1. These Are Days, Ten Thousand Maniacs (*My wedding song.)
2. With or Without You, U2
3. I Like You Better, Raina Rose
4. Hearts and Bones, Paul Simon
5. All I Want, Joni Mitchell

Top Five Favorite Songs to Sing When They Aren't Actually Playing, Such as In the Shower:
(It should be noted that I cannot, in fact, sing.)

1. Mercedes Benz, Janis Joplin
2. Me and Bobby McGee, Janis Joplin version
3. Amazing Grace, whoever
4. Verdi Cries, Ten Thousand Maniacs
5. Dead Flowers, Rolling Stones

Best Songs Ever Put on a Mix Tape/CD Made For Me:

1. Catch, The Cure
2. Deathly, Aimee Mann (my ego really loved that one)
3. Love Me, Elvis Presley (sad but important)
4. Million Faces, Paolo Nutini
5. Two Hearts, U2
6. A Case of You, K.D. Lang version (So I had a number 6. Shoot me.)

Not Technically Individual Songs but Favorite CDs to Sing Along to, Such as In the Car:

1. James Taylor's Greatest Hits
2. Strange Fire, Indigo Girls (Suck it.)
3. Changes One Bowie, David Bowie
4. Various Paul Simon albums; hard to pin down. Something with Me You and Julio and Cecilia but also stuff like Hearts and Bones and Still Crazy After All These Years. I need a CD called Every Song Paul Simon Ever Had Anything to Do With. Someone get on that, please. My birthday is in October.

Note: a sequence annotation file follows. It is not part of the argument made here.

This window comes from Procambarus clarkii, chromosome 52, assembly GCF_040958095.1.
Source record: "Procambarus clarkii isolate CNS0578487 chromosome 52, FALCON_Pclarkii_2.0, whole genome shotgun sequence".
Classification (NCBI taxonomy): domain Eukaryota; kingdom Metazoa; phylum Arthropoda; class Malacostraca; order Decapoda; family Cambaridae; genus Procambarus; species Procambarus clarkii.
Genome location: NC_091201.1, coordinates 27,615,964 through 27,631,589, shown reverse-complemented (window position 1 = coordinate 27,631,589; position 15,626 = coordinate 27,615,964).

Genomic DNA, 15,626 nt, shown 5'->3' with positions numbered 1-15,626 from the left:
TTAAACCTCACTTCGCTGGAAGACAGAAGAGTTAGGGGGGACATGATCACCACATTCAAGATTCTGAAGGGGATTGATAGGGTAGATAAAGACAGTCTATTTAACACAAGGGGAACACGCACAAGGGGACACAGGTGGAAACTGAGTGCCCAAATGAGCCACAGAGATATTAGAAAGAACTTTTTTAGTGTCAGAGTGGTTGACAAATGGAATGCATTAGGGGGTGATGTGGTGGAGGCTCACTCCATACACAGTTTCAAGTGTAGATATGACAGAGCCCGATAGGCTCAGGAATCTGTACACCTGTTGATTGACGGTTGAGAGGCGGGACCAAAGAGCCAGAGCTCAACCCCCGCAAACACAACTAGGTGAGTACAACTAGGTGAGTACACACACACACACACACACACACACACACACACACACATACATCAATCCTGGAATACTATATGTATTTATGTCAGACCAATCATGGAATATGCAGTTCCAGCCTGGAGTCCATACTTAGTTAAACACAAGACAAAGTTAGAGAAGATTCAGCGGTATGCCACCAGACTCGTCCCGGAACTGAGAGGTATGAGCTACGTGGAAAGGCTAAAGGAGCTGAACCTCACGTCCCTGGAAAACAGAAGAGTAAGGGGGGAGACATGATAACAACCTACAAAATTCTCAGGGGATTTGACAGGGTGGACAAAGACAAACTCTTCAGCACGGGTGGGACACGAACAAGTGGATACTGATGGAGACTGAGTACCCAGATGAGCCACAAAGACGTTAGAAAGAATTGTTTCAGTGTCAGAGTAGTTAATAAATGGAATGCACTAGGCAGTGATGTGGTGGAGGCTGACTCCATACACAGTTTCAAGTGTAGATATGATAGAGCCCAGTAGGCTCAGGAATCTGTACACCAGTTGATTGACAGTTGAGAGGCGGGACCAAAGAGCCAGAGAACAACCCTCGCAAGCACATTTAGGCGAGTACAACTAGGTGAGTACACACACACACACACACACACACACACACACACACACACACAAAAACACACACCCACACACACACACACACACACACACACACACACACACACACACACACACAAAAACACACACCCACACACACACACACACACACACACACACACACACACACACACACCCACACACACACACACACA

5. The Girl That Killed September, Garrison Starr (Yes, I love a CD with a bothersome grammatical error in the title.)

I could go into various subcategories, like "Annie Lenox songs I happen to hear and then complain about how we don't have any of her albums except Medusa, which is not the one I want," or "Songs I secretly like and know all the words to," but I think you get the gist. Although I'm guessing there will end up being a list in comments called "Songs I forgot to put on various lists."

Right Now

A group of girls is looking at my word wall and discussing which literary terms would make good baby names. Such as "Quatrain." To which a boy in the class replied "Y'all don't need to put 'train' nowhere in y'all daughters' names."

True enough.